SONGS OF INQWALA

From: Songs of The Ngoni People by Margaret Read 1937.

 

When describing their songs and dances the Ngoni say ” We bad many beautiful dances but the best of all were those of inqwala.” This took place in February at the time of the first ripening of certain crops, and seems to have a first fruit and fertility ceremony, as well as a general gathering of the tribe. These inqwala songs could be sung only at the time of the ceremony which lasted about one month. Before the inqwala was announced, and after it had been declared closed, no one could sing inqwala songs on pain of death. The ceremony was abandoned so long ago that most of the songs are forgotten, and the meanings of the fragments which are remembered are not at all clear. In this selection the third song refers to the invasion by the Ngoni of the Bemba country, and the fourth to the village of the father of Zwangendaba where the inqwala was danced.

(1) Ngoni :

Nang’  ozonda inkosi

Awumbonanga

Umubonile

Zi Zi.

English :

He comes the one who hates the chief.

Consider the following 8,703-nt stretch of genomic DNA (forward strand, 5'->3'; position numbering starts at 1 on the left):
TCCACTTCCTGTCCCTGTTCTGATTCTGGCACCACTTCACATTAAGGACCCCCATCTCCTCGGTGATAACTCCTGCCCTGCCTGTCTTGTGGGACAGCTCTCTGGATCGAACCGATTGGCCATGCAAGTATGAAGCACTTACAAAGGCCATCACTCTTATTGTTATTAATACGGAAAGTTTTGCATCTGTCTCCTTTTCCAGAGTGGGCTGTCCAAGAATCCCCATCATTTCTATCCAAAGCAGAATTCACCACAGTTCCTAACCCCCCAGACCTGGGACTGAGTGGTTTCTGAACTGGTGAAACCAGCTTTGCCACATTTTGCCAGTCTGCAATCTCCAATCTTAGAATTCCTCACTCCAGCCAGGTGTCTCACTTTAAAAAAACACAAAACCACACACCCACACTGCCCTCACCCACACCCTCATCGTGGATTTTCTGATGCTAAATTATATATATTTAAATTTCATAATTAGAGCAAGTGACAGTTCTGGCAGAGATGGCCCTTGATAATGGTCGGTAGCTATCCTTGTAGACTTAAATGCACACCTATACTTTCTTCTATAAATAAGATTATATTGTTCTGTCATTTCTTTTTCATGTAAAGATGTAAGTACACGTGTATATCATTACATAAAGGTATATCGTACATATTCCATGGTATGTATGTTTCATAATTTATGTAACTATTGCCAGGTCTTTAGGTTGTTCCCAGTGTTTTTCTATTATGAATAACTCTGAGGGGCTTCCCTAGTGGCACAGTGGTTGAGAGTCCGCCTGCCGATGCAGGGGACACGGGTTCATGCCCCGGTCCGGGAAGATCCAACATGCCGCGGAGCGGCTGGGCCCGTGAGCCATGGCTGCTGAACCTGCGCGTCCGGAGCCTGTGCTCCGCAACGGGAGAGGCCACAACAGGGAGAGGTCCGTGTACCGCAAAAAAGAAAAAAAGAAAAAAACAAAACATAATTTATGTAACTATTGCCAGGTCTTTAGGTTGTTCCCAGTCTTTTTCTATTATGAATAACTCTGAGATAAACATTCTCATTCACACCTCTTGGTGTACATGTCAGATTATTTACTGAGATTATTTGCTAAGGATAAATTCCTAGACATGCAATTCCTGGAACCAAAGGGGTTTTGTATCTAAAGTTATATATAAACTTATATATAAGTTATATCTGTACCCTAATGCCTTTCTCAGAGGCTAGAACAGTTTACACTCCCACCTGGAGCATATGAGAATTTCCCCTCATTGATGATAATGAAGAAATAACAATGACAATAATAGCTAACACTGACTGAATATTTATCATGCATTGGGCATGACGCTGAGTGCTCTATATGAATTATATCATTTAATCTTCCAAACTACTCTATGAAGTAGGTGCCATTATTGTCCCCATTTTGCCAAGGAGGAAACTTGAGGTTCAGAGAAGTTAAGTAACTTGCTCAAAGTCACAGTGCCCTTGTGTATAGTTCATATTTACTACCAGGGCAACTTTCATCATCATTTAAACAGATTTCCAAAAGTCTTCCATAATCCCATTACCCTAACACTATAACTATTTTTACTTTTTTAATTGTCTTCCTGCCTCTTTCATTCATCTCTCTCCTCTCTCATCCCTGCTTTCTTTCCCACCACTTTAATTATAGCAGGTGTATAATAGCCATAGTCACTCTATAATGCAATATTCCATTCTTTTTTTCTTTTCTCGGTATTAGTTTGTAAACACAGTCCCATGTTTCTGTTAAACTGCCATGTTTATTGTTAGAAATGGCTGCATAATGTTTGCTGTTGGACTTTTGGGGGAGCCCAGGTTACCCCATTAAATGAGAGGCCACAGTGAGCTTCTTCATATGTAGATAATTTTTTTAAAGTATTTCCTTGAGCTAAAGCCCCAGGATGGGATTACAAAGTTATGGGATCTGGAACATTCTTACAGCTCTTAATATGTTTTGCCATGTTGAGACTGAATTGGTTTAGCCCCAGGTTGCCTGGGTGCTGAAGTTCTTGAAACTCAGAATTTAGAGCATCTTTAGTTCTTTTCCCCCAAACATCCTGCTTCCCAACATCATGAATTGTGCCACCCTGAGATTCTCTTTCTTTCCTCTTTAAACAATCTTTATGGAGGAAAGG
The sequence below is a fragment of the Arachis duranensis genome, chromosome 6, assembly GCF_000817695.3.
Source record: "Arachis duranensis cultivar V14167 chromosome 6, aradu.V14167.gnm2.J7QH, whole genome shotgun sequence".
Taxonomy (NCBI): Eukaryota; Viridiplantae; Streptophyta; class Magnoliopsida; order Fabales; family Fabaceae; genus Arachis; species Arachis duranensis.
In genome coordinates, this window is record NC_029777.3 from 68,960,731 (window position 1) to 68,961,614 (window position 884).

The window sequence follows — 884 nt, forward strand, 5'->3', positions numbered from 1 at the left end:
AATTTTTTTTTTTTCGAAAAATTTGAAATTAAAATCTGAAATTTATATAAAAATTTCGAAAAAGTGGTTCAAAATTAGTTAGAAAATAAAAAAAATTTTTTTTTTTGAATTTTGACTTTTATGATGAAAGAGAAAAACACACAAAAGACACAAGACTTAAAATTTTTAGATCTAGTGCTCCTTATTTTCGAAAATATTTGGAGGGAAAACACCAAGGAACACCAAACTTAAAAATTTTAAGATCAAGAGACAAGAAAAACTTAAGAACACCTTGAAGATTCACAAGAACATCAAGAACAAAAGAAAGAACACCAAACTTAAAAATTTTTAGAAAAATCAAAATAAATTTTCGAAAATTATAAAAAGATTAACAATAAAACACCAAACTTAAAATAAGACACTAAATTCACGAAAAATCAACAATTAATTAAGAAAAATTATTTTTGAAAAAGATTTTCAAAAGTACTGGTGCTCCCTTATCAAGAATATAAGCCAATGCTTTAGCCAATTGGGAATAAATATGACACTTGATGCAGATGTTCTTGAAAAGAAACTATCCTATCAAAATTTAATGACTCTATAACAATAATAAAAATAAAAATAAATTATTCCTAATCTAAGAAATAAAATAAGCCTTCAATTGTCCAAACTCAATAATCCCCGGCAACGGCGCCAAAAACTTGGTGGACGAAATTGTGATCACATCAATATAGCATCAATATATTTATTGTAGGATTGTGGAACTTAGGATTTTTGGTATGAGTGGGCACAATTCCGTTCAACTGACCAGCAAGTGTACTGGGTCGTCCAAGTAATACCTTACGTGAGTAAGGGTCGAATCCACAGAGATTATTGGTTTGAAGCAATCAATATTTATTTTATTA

Did you not see him ?

You have seen him. 

(2) Ngoni :

O ho ho

O ho ho

Wen’ abakwalayo

O zi ya

Bayamyoyisa

 

Ukumungongoma 

Untamo lukhuni.

English :

You who are rejected

They are carrying him lightly 

To thrash him 

He, the stiff necked one.

(3) Ngoni : 

Oho ho ho

Sadabula sathini?
Oho ho ho

Ilizwe kuMangwe 

O ho ho

Sadabula sathini? 

O ho ho

UZwangendaba inkosi.

English :

How did we break away ?

The country of the Mangwe.

How did we break away ? 

Zwangendaba the chief.

(4) Ngoni :

Kangitshel’ uWadana na? 

Henyi, henyi, henyi, i. 
Wadana

Inkosi ikithi eLangeni

Henyi, henyi, i.

Mayi baba.

Namuhla udanile

 

Elangeni kithi kwamkhulu

Zenyi, zenyi, i.

English : 

Let me tell Wadana

Hey, hey, Wadana

The chief is at our home at eLangeni.
Alas ! my father

Today you are bereaved

At eLangeni our great home
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